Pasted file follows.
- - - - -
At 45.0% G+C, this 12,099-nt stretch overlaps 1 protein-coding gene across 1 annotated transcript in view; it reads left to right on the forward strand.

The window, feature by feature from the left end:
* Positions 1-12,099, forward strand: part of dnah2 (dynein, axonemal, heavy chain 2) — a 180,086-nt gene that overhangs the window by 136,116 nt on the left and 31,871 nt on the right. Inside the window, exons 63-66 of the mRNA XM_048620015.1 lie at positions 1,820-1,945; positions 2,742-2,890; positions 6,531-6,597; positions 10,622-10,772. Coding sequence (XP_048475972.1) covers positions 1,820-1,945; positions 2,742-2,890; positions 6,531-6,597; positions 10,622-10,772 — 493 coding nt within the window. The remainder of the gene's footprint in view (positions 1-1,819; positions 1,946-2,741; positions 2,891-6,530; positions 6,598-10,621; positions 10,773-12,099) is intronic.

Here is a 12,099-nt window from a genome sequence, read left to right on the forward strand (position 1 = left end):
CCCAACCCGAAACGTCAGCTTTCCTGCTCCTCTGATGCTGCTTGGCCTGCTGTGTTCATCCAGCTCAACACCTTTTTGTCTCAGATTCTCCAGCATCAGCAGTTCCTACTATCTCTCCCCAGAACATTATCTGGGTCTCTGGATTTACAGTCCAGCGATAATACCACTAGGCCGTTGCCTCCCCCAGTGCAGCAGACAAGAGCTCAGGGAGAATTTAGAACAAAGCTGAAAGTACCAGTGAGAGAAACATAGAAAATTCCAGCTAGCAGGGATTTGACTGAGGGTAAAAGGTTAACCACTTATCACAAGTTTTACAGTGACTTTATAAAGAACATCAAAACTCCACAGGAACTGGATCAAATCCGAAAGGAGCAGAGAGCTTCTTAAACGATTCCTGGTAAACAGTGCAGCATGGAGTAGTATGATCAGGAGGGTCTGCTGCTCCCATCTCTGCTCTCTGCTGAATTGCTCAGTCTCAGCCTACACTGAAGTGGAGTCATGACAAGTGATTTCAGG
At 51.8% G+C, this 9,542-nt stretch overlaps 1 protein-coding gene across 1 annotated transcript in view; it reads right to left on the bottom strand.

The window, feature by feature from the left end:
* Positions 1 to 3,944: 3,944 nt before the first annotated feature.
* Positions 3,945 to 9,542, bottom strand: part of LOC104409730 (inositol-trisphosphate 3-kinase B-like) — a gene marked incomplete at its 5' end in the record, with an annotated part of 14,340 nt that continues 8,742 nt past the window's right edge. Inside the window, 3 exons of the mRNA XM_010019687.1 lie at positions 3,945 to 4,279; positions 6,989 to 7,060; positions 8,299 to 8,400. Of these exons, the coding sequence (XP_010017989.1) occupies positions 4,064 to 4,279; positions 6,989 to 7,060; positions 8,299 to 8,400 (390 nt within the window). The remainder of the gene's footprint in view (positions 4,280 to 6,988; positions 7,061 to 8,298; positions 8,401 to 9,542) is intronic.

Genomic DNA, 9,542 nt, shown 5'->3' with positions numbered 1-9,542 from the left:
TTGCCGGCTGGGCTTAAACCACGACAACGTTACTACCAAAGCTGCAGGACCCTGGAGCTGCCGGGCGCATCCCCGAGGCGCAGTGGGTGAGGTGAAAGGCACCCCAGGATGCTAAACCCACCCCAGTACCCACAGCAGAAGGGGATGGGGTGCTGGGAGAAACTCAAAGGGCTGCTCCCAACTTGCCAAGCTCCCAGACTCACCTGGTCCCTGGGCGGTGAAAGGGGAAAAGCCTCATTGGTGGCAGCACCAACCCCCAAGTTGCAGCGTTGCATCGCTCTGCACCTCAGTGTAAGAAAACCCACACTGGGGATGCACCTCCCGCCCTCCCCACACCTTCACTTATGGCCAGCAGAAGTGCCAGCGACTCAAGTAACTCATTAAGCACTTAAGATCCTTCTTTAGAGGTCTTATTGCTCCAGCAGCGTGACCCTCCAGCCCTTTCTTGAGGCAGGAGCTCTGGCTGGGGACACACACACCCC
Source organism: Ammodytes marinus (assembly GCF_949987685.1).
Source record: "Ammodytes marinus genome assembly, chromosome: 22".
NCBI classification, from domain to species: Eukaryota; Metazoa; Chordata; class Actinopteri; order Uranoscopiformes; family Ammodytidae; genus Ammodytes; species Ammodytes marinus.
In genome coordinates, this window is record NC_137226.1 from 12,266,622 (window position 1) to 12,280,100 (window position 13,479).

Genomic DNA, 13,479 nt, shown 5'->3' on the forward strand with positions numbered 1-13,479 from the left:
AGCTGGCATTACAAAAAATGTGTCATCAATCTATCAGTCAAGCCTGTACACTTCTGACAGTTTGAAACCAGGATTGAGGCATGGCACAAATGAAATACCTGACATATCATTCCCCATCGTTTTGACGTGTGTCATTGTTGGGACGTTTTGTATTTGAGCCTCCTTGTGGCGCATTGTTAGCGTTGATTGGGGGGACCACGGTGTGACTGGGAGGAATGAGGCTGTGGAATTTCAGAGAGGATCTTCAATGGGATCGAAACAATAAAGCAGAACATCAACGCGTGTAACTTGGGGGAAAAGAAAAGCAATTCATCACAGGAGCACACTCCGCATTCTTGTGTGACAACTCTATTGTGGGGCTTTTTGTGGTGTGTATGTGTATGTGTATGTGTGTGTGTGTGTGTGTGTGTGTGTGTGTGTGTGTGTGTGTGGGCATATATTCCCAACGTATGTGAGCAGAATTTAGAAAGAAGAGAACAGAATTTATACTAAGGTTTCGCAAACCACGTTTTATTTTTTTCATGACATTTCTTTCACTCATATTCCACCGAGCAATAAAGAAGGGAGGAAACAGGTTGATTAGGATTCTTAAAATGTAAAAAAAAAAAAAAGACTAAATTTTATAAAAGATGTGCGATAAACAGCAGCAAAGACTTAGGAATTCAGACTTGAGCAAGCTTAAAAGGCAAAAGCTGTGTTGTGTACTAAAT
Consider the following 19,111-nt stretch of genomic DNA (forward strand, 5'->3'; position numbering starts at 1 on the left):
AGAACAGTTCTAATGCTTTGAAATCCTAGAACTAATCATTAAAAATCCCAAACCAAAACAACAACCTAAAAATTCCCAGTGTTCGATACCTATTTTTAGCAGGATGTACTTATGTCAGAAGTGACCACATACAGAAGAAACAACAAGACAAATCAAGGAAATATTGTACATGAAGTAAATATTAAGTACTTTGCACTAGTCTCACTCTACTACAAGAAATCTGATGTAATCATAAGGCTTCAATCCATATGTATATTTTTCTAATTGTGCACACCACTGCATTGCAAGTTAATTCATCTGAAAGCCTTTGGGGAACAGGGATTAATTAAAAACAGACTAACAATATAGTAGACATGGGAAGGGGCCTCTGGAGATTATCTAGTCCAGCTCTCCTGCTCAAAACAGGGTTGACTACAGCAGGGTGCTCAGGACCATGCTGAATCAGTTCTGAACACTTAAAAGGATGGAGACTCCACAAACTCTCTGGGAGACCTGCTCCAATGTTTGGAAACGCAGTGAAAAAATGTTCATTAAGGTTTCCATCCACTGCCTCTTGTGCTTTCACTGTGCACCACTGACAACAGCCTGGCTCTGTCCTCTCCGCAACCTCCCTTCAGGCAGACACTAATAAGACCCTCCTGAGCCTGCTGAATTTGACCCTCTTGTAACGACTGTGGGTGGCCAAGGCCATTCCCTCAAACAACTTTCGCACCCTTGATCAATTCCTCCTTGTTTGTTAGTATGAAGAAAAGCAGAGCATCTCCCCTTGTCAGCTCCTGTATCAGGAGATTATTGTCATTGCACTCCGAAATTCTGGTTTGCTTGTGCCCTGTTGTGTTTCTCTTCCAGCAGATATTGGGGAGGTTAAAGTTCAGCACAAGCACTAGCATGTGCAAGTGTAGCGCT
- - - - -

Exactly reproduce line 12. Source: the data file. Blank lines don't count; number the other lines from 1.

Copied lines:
Source organism: Ammodytes marinus (assembly GCF_949987685.1).